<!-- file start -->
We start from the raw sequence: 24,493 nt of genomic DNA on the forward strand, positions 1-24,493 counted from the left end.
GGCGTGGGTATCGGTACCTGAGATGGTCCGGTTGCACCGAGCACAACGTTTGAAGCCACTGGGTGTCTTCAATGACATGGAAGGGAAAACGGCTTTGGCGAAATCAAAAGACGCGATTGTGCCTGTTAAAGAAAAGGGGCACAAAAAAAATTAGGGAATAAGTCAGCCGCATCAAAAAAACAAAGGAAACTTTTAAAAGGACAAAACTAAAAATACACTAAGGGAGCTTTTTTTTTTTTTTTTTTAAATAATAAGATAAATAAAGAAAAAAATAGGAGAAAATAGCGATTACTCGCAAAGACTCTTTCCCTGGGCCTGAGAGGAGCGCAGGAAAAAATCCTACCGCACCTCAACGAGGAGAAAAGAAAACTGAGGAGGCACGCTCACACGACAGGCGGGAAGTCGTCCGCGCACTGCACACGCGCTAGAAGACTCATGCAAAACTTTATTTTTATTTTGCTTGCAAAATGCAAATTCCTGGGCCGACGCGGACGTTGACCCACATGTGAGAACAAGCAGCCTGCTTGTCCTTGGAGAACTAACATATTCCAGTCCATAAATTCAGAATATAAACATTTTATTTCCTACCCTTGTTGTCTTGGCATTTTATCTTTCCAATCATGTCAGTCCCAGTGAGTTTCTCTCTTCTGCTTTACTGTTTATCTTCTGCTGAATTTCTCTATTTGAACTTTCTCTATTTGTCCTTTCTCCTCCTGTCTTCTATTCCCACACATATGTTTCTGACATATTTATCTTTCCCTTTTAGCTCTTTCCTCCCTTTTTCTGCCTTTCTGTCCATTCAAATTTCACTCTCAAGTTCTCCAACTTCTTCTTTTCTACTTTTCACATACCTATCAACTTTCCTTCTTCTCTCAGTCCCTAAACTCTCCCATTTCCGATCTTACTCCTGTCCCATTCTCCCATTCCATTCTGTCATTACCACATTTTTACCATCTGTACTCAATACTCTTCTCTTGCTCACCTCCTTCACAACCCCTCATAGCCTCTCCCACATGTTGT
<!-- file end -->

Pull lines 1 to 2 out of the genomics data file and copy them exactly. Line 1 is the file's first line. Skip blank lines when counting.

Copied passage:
We start from the raw sequence: 24,493 nt of genomic DNA on the forward strand, positions 1-24,493 counted from the left end.
GGCGTGGGTATCGGTACCTGAGATGGTCCGGTTGCACCGAGCACAACGTTTGAAGCCACTGGGTGTCTTCAATGACATGGAAGGGAAAACGGCTTTGGCGAAATCAAAAGACGCGATTGTGCCTGTTAAAGAAAAGGGGCACAAAAAAAATTAGGGAATAAGTCAGCCGCATCAAAAAAACAAAGGAAACTTTTAAAAGGACAAAACTAAAAATACACTAAGGGAGCTTTTTTTTTTTTTTTTTTAAATAATAAGATAAATAAAGAAAAAAATAGGAGAAAATAGCGATTACTCGCAAAGACTCTTTCCCTGGGCCTGAGAGGAGCGCAGGAAAAAATCCTACCGCACCTCAACGAGGAGAAAAGAAAACTGAGGAGGCACGCTCACACGACAGGCGGGAAGTCGTCCGCGCACTGCACACGCGCTAGAAGACTCATGCAAAACTTTATTTTTATTTTGCTTGCAAAATGCAAATTCCTGGGCCGACGCGGACGTTGACCCACATGTGAGAACAAGCAGCCTGCTTGTCCTTGGAGAACTAACATATTCCAGTCCATAAATTCAGAATATAAACATTTTATTTCCTACCCTTGTTGTCTTGGCATTTTATCTTTCCAATCATGTCAGTCCCAGTGAGTTTCTCTCTTCTGCTTTACTGTTTATCTTCTGCTGAATTTCTCTATTTGAACTTTCTCTATTTGTCCTTTCTCCTCCTGTCTTCTATTCCCACACATATGTTTCTGACATATTTATCTTTCCCTTTTAGCTCTTTCCTCCCTTTTTCTGCCTTTCTGTCCATTCAAATTTCACTCTCAAGTTCTCCAACTTCTTCTTTTCTACTTTTCACATACCTATCAACTTTCCTTCTTCTCTCAGTCCCTAAACTCTCCCATTTCCGATCTTACTCCTGTCCCATTCTCCCATTCCATTCTGTCATTACCACATTTTTACCATCTGTACTCAATACTCTTCTCTTGCTCACCTCCTTCACAACCCCTCATAGCCTCTCCCACATGTTGT